Director Chang creates a somber mood right off the bat, opening with narration from XuDong about how his father said not to follow him into the mines but implying that he wound up there anyway out of some sort of inevitability, like that's just how it works in this sort of community. If the film doesn't actually open in the mine, the camera is moving into them soon enough, and even when the action moves out from underground, Chang maintains that sort of aesthetic - it never fully washes off of XuDong, for instance, and Hong's restaurant is also tight and claustrophobic, with the miners bringing the coal dust in with them. It doesn't confer any sort of unusual working-class decency to the likes of XuDong, but it does make the wealthy folks like Cheng Fei seem unnaturally clean. The movie lives in these grimy industrial places and the industrial town that surrounds them, enough to make a bright desert setting seen later on seem not like freedom, but like the people there have been removed from the world entirely.

Full review on EFC.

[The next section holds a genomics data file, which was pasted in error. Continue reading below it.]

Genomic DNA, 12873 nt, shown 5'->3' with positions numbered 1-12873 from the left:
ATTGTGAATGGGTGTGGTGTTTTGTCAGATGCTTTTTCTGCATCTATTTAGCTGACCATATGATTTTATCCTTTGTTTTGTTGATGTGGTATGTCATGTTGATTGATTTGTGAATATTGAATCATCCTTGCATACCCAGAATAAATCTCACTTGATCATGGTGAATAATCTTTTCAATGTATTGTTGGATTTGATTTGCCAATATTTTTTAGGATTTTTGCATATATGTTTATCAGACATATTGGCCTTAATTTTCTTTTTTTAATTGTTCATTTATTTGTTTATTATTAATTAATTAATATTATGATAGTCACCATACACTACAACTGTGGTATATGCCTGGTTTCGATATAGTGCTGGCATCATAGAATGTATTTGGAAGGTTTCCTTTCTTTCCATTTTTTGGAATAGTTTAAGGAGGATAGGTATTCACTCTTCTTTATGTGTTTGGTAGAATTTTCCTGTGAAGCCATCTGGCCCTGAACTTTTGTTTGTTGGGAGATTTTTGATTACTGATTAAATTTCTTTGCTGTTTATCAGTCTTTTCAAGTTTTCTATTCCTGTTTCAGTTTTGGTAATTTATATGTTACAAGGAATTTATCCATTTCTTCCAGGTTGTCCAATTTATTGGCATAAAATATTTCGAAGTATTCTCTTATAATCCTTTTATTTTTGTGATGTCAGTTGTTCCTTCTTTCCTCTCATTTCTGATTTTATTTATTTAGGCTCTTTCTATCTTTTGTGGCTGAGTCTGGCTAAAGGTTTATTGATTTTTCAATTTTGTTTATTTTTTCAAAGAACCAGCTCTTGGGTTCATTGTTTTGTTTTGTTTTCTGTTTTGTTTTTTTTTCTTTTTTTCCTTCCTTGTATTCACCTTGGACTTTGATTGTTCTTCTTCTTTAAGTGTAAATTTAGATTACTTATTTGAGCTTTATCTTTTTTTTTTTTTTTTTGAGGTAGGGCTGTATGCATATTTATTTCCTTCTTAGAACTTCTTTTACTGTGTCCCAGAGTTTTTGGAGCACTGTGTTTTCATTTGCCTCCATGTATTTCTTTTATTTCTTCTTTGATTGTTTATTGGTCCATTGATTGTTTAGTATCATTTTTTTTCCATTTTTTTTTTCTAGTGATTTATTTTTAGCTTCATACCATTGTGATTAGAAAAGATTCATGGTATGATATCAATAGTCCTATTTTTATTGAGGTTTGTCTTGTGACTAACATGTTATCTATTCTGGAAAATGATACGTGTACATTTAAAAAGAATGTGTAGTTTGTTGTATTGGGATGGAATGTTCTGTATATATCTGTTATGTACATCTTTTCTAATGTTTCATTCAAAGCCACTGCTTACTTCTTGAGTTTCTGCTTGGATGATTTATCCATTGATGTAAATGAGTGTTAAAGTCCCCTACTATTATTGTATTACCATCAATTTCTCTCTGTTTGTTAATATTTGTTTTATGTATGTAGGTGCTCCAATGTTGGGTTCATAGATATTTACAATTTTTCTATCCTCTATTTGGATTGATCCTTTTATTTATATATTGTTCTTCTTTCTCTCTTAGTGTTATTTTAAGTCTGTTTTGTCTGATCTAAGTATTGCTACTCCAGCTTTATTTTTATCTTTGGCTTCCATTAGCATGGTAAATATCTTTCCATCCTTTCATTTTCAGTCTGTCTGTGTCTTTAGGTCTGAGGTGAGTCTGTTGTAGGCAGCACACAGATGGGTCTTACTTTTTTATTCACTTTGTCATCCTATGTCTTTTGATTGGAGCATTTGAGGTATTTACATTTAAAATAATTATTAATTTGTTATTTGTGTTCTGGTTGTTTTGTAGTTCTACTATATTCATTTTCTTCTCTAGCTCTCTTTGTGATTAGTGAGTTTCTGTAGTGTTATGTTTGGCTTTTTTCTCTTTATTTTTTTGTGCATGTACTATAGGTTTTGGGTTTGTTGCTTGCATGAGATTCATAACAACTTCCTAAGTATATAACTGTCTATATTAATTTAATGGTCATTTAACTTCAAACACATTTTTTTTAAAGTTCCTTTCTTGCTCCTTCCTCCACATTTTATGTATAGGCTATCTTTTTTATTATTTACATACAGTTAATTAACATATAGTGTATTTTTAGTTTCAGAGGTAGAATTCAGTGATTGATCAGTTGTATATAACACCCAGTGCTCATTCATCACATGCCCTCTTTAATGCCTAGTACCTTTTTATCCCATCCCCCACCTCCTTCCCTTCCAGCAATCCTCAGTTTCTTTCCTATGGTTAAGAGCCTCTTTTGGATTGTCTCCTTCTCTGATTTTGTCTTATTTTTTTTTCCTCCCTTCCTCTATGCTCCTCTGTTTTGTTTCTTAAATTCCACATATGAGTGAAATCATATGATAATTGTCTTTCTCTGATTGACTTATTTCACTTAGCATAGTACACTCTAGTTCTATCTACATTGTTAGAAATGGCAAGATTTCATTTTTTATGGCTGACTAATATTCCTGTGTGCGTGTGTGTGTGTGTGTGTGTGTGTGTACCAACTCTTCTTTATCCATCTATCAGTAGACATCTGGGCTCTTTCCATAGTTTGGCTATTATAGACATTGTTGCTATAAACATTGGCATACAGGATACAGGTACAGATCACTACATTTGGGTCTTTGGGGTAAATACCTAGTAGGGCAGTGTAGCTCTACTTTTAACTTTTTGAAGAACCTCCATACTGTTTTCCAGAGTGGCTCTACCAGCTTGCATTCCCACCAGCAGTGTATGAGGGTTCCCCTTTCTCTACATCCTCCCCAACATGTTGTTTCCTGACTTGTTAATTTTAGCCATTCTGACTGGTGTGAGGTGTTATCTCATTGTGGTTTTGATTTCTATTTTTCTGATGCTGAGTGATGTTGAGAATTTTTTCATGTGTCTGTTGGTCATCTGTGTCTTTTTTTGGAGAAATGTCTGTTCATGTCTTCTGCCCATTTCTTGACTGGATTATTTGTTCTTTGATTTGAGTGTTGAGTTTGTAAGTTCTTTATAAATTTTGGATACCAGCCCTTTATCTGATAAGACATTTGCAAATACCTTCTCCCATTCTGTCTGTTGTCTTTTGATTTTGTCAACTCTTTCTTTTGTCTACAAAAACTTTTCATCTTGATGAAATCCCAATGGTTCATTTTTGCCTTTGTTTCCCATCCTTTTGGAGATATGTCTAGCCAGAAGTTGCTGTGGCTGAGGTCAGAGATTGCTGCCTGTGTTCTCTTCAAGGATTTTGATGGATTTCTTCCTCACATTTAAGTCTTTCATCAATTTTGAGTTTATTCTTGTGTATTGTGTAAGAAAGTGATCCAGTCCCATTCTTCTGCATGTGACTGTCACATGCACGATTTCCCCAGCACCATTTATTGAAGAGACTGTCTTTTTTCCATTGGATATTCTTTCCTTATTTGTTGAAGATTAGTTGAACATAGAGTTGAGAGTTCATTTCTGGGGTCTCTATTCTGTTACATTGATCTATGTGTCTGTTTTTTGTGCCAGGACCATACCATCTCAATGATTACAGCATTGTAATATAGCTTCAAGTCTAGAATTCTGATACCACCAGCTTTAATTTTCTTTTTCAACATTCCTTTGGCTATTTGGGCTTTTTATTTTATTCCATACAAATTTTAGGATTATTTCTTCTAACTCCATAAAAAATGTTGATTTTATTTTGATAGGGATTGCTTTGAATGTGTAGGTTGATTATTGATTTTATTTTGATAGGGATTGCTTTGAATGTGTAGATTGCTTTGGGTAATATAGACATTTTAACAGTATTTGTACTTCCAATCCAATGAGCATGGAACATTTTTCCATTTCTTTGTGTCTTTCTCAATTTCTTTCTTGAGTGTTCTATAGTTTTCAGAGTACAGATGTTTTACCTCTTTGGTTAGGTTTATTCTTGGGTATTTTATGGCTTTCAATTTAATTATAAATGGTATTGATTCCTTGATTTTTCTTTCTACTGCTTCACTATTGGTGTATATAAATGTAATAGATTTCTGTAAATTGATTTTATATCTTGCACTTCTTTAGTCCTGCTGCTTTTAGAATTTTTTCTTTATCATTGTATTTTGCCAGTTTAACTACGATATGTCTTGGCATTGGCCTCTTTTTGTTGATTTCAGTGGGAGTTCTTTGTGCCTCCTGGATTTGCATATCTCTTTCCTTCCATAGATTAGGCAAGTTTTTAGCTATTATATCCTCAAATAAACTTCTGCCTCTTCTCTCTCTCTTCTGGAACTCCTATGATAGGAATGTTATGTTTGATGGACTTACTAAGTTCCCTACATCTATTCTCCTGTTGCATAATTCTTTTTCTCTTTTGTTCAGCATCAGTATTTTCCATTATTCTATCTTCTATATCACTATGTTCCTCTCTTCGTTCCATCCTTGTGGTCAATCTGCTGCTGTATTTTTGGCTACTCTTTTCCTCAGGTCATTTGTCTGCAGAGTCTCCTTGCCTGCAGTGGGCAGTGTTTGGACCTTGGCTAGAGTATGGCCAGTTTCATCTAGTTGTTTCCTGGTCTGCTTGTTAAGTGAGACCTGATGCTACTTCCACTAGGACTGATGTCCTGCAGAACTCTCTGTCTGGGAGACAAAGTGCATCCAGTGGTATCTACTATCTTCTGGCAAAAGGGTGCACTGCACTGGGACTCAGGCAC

Next Week in Tickets: Films playing Boston 1 December 2017 - 7 December 2017

Ah, the first weekend of December, when no major releases open because a whole bunch of high-profile movies which figured to have staying power opened during the previous two weekends, but since there's always one or two things that wind up on a screen or two more than necessary (talking about you, Justice League), resulting in some kind of random openings, but they're the more interesting ones.

  • The Somerville Theatre "solves" this issue with the annual residence of the "Slutcracker" burlesque, meaning no movies on the main screen for a few weeks, likely until Christmas. The monthly Boston Underground Film Festival screening still goes on Wednesday, and it's both free with an RSVP and a good one, the Aussie thriller Hounds of Love, one of the highlights of this year's festival.